Cooking is what compost does when it contains everything that it needs. Bacteria do their work in the bin, breaking down yard and food scraps into useful materials for plants. In the process, they release heat through microbial activity. This heat makes the compost a poor place for flies and weeds to thrive, and it’s a good sign that your compost is functioning as it should. Hotter bins also make finished compost more quickly. After the pile has started to cool, it is important to turn or aerate the compost with a tool that punches holes down into the compost pile. This adds oxygen to the compost bin.
For more information on composting, check out this site on how to compost at home.
Using Compost In the Garden
When your compost is ready, you’ll be eager to move it into your garden. You will find that you have less compost than you had garden waste. As the microbes synthesize garden waste, the chunks become smaller and the humus becomes dense. This means that you may need to choose the best place to put your compost: there may not be enough for the entire garden.
The vegetable garden is a logical place to put your finished compost. The nutritional value of our food is influenced by what is in the soil, and the better the soil, the more vigorous, healthy, and nutritious our food.
Use compost to prepare garden beds in the spring or before you put in a winter garden. Dig compost into the top layer of garden soil. After you have planted, you may want to use compost or compost tea as fertilizer and top-dress the plants with a thin layer of compost. For new and delicate plants, add a bit of compost around the plant to side-dress it with a good helping of nutrients and microorganisms.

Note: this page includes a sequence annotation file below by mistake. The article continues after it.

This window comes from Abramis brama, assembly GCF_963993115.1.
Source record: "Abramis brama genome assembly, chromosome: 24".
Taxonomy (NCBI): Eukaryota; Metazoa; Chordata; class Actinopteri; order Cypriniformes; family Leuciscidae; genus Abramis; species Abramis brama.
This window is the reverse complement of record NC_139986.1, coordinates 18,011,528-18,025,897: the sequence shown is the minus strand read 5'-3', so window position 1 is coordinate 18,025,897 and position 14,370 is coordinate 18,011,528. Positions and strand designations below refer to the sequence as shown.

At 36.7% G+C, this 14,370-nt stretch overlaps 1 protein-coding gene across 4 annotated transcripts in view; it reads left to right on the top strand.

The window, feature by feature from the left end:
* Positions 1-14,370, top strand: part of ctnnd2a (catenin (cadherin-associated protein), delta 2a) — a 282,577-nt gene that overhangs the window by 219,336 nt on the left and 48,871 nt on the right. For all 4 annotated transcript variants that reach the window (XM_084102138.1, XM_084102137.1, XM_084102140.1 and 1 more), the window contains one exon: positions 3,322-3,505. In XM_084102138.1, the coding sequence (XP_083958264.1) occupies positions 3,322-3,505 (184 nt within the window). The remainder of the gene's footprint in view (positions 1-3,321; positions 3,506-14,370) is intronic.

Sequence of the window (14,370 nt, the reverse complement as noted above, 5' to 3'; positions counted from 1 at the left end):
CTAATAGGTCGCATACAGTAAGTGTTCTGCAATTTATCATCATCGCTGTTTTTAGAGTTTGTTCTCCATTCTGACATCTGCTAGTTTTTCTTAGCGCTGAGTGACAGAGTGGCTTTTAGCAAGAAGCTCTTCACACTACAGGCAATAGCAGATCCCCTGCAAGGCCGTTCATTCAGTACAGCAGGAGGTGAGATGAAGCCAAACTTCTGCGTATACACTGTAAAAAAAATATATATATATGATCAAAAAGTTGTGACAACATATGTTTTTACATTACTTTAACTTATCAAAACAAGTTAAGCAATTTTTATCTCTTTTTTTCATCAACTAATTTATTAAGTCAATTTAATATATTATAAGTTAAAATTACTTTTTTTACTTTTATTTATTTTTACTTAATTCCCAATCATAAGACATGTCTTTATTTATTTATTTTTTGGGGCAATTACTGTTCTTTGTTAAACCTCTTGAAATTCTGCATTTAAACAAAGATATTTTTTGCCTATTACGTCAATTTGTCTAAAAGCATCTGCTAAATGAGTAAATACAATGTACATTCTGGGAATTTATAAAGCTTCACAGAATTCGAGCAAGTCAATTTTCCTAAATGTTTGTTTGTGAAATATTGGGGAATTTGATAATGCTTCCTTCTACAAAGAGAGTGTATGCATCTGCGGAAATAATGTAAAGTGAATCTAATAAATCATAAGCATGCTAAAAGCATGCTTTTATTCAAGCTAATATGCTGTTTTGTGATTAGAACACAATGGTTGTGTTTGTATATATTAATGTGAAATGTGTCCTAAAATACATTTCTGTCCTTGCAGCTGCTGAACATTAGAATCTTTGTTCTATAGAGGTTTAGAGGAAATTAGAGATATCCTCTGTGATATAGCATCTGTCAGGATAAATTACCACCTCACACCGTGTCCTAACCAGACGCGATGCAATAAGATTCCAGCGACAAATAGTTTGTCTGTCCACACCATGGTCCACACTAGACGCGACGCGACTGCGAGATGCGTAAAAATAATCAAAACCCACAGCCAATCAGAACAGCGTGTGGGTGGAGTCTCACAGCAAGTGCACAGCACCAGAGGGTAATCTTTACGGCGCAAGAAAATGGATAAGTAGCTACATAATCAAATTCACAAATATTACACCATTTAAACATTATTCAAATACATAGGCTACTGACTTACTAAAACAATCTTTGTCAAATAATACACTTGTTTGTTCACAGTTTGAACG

In the fall, you can also use compost as part of a mulching system. Place the compost on the soil and add a cover crop like fava beans or winter rye. The plants and the compost together will protect and enrich that soil so that it will be even better after a long winter of rain and snow.
It seems odd that we buy soil and throw away food waste, paper, and leaves. Save and savor your garden and home waste by turning it into compost. This compost will nurture both new and established plants in your garden. When you raise healthy plants, you reduce your use of pesticides. Healthy plants in a diverse garden ecosystem are plants that are more resistant to diseases.
Compost also boosts the health of your soil, and this supports a diverse garden ecosystem. When bugs and birds are welcome parts of the garden, these predators eat many other bugs that eat your plants. Compost is an essential part of an organic gardening system. Who knew that such great benefit could be had from the scraps of yesterday’s dinner?
Tricia Edgar loves her small garden. She is an organic gardener who is intrigued by permaculture, straw bale and cob building, and green roof design. She also runs a sustainable skills mentorship program.